Building on Datapoint: Weather With Icons

I wrote the other day about the new datapoint API from the MetOffice (there were some great links to other weather APIs in the comments, if you like weather). I’ve been using it to create a detailed forecast of the weather over the next few days, mixing in some lovely weather icons by Adam Whitcroft, from The Noun Project (the same site that the icons on my own site came from) – so I have something like this for each kind of weather:


To achieve this, I hit the datapoint API from PHP (but if you use any other scripting language this should be easy enough to follow):


$leeds_site_id = '352241';
$fcast_url = '' . $leeds_site_id . '?res=3hourly&amp;key=' . $api_key;
$fcast = json_decode(file_get_contents($fcast_url), true);
foreach($fcast&#91;'SiteRep'&#93;&#91;'DV'&#93;&#91;'Location'&#93;&#91;'Period'&#93; as $day) {
    $fdate = new DateTime($day&#91;'value'&#93;);
    echo $fdate-&gt;format('D jS M') . "\n";;
    foreach($day&#91;'Rep'&#93; as $slot) {
        if($slot&#91;'$'&#93; &gt; 0) {
            // makes 3, 12 into 0300 and 1200 respectively
            echo str_pad(($slot&#91;'$'&#93; / 60) . "00", 4, "0", STR_PAD_LEFT);
        } else {
            // avoid divide by zero
            echo "0000";
        echo ": "
            . "<img src="images/" />&nbsp;"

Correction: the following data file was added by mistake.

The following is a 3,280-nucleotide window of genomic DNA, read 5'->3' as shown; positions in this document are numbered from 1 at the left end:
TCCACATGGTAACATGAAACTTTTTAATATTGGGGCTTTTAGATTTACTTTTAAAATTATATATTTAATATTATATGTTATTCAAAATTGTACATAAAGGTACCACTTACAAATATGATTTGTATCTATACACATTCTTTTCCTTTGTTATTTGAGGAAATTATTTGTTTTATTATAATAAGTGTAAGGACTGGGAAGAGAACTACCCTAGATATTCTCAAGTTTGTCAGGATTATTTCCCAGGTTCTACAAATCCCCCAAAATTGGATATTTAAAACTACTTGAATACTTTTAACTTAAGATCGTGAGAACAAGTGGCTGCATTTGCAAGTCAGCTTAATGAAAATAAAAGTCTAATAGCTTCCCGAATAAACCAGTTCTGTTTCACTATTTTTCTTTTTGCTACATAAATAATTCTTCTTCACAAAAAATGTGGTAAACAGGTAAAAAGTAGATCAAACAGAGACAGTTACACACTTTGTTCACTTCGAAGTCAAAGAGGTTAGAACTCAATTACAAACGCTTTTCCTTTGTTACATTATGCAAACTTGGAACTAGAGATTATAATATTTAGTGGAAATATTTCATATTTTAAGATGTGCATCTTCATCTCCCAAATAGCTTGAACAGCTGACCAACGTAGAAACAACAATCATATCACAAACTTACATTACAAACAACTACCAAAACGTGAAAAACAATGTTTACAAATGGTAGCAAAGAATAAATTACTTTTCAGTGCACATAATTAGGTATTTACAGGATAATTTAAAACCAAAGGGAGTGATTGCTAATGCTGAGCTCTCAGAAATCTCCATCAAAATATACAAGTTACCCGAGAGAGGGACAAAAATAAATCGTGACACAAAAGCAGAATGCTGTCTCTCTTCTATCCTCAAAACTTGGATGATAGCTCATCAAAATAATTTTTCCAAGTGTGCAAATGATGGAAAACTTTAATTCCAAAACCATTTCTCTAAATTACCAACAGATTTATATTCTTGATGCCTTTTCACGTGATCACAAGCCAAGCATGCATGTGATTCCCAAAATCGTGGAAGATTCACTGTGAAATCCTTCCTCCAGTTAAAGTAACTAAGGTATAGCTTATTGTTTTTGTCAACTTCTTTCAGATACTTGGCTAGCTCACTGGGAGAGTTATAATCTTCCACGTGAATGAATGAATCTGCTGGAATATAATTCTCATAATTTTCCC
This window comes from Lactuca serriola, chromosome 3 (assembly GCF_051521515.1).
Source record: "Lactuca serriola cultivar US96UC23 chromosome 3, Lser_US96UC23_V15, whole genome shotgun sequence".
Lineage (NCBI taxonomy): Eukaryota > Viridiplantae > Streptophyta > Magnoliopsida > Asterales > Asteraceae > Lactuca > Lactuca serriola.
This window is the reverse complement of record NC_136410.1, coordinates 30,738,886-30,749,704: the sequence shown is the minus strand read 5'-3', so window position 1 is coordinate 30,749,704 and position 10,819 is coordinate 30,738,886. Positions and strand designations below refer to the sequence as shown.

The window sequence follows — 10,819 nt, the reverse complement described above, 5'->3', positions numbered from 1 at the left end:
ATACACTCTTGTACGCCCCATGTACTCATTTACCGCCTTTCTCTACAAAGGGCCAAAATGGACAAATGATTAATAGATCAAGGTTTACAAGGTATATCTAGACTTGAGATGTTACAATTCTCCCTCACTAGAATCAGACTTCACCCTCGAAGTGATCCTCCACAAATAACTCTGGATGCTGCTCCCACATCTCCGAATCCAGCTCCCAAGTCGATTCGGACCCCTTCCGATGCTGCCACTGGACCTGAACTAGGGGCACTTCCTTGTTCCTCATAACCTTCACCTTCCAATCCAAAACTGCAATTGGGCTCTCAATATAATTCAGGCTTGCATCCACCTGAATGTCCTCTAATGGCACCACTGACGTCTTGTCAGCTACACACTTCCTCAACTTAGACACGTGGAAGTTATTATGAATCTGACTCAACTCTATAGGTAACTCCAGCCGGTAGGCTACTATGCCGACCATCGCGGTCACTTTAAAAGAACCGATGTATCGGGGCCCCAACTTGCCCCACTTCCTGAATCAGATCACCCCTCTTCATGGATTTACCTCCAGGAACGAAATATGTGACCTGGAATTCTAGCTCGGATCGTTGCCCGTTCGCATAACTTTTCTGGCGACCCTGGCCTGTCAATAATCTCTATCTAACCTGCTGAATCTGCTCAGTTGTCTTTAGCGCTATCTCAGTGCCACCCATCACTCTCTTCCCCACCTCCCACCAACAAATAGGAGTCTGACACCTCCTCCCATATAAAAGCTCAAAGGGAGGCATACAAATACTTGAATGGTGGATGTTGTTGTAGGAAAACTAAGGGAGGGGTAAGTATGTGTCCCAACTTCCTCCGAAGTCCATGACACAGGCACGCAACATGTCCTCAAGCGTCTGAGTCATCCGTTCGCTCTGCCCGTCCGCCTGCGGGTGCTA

. $weathers[$slot['W']] . "<br />\n";

// lovely nounproject icons need some attribution
echo $attr;

I live in Leeds so I’ve used the site_id for that city (annoyingly they don’t seem to document them, just request all locations for one time period and then grab whichever one you want is my advice). When you build the URL like this, the response is in JSON format so I convert that quickly to an array and then foreach over the various forecasts. One challenge is figuring out what time the forecast relates to, I’m certain this can’t be the most elegant solution but it does seem to work!

I also added pretty images, by taking the list of weather types and grabbing some icons to work with those. So my HTML output ends up (not styled because I’m pasting it into the middle of my blog, but you get the idea) looking like this:

Tue 18th Dec
1500:  Overcast
1800:  Cloudy
2100:  Cloudy
Wed 19th Dec
0000:  Mist
0300:  Overcast
0600:  Overcast
0900:  Overcast
1200:  Overcast
1500:  Heavy rain
1800:  Heavy rain
2100:  Heavy rain
Thu 20th Dec
0000:  Heavy rain
0300:  Heavy rain
0600:  Heavy rain
0900:  Heavy rain
1200:  Light rain
1500:  Heavy rain
1800:  Light rain
2100:  Overcast
Fri 21st Dec
0000:  Cloudy
0300:  Cloudy
0600:  Cloudy
0900:  Cloudy
1200:  Cloudy
1500:  Partly cloudy (day)
1800:  Partly cloudy (night)
2100:  Partly cloudy (night)
Sat 22nd Dec
0000:  Cloudy
0300:  Cloudy
0600:  Cloudy
0900:  Light rain
1200:  Heavy rain
1500:  Heavy rain
1800:  Light rain
2100:  Light rain
Icons by Adam Whitcroft, from The Noun Project

This is a nice way of illustrating one of the data fields that comes from the datapoint API, and I love the excellent icons, they are wonderfully clear and well made (most of the icons on this site are noun project icons). In fact you could use any of the various data points with any output mechanism you please … my next datapoint post will probably be about how I use this data with my blink(1) :)

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